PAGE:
The Globe and Mail’s publisher says it costs about $1.5 million to deliver the print edition to some 3,000 customers in Newfoundland and Labrador and parts of B.C.
The Globe and Mail will stop delivering its print edition in Newfoundland and Labrador and some communities in B.C. due to the “significant cost” of flying the newspapers to their destination.
Publisher and CEO Phillip Crawley told J-Source it costs $1.5 million annually to fly and truck the newspapers from its Vancouver-based printing plant to northern B. C. and from its Halifax plant to Newfoundland and Labrador.
Some 3,000 subscribers in Newfoundland and Labrador, as well as Prince George, Prince Rupert, Whistler, Revelstoke and Sun Peaks, will be affected. Instead, the Globe will offer those print subscribers 50 per cent off Globe Unlimited online access. Subscribers can also get the same discounted price for Globe2Go, a PDF version of the print edition.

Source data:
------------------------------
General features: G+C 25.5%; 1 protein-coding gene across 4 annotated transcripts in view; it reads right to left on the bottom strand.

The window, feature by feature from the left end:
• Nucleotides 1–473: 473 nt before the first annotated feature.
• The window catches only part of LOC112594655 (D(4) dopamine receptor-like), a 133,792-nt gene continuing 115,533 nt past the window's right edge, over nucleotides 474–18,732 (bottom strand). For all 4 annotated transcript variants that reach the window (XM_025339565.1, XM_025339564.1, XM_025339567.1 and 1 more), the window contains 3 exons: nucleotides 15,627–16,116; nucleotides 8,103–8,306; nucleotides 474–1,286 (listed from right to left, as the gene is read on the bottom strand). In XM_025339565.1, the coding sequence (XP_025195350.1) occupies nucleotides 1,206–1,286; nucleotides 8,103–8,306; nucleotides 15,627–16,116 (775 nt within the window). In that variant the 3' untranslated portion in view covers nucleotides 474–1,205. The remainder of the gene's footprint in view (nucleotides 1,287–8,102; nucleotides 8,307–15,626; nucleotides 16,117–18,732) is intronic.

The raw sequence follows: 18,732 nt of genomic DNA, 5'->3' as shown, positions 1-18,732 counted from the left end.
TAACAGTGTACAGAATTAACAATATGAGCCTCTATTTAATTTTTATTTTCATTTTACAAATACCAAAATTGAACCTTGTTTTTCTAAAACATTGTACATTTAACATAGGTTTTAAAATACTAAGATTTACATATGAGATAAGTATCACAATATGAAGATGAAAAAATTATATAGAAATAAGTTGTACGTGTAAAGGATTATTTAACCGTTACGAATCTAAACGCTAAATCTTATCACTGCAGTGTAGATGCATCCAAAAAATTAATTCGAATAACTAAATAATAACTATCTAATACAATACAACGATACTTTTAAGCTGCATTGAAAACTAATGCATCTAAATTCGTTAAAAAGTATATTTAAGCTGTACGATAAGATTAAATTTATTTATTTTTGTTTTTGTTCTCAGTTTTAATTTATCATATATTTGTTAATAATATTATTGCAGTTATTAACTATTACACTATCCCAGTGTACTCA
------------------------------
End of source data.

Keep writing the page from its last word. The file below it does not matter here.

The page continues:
Related content on J-Source:
- Torstar fires 15 staff and shuts down YourHamiltonBiz, YourMississaugaBiz
- Northern newspapers are surviving — and some thriving — in the Internet Age
- How some student newspapers have made drastic changes to survive the drop in advertising
“It doesn’t make any business sense at all when we can offer those subscribers these alternatives,” Crawley said. “It wasn’t a decision we took lightly.… In addition to the transportation costs, sometimes the newspaper didn’t get delivered or was late because the weather made it challenging to fly.”
Delivery of the print product in those areas will cease on Oct. 1.